He's right it is a 'moral' question...
'...stated he was “puzzled by the caricatures in the current debate, where almost every attempt to tackle the misuse of encryption by criminals and terrorists is seen as a ‘backdoor’.”'
When people have been lied to by state agents, and when those agents have seen fit to act regardless of 'just cause' or actual 'evidence', is it any wonder that said 'people' are just a tad cynical about any subsequent 'promises' and 'explanations', even when they are made in good faith. That's what happens when you lose trust---people don't trust you. Quelle suprize!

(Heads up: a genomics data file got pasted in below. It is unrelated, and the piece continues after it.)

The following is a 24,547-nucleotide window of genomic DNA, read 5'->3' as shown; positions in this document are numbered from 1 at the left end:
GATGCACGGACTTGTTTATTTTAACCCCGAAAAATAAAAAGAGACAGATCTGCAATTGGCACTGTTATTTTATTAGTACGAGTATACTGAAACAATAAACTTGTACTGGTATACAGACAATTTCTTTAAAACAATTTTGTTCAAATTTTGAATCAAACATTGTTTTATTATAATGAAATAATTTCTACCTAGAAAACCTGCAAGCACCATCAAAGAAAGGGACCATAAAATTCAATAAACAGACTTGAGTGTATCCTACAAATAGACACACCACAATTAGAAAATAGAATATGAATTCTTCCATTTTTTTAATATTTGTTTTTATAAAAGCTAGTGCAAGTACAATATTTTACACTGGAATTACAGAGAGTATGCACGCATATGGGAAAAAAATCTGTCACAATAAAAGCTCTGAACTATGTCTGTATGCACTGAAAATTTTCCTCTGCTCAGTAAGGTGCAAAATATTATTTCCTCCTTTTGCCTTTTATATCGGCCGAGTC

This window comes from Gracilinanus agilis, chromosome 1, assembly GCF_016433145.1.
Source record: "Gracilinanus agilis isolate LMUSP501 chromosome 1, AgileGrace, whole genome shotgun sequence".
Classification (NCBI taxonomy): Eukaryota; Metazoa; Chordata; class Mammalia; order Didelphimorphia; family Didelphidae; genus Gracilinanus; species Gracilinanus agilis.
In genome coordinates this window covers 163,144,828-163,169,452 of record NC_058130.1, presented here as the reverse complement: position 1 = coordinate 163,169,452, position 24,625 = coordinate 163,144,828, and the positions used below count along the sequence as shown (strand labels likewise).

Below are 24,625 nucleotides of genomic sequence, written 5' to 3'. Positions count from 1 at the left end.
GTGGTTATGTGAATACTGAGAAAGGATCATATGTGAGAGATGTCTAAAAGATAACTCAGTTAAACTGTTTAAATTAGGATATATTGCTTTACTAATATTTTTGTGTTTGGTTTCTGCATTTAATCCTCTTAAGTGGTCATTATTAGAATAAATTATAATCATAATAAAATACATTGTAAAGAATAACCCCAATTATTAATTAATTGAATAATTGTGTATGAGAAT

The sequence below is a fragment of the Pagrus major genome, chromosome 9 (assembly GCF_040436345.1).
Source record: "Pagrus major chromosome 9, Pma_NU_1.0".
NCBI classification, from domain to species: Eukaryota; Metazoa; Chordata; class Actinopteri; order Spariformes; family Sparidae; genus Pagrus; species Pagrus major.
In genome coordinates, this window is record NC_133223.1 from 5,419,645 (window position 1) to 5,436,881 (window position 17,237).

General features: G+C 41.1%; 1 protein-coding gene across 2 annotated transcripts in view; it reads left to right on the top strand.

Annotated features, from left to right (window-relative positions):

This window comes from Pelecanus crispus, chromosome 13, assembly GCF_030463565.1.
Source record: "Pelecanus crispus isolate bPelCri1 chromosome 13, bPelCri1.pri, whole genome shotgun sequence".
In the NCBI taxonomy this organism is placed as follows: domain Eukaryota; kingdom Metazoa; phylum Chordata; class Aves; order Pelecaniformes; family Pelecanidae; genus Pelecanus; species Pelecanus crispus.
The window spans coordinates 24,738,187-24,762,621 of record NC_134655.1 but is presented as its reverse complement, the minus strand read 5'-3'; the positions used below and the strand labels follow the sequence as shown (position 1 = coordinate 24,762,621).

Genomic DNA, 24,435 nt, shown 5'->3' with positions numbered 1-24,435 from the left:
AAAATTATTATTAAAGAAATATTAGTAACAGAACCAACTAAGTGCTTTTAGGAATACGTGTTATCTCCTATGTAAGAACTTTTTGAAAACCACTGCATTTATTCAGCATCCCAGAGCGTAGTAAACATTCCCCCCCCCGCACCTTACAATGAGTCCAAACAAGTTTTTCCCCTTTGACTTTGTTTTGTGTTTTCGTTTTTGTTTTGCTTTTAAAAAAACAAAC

The 'moral' question is: What can our state agents do to convince us that they will act with integrity and good faith towards 'the people' whose lives and livelihoods they are charged to protect?
In reality there is probably nothing they can do; they've blown it. They blew it years (hundreds of years) ago. The only thing that has changed is the extent of their reach and the time-frame of their reach---longer reach, and much faster. Apart from that it really is business as usual, and hoping that there are always enough 'good' people in the system to mitigate the worst tendencies of those who are motivated by greed, power, and fear.
The best we can probably hope for is some kind of Mexican stand-off, between the state agents, the criminals, and the rest of us. The graveyard scene in 'The Good, the Bad, and the Ugly', comes to mind, but without a resolution.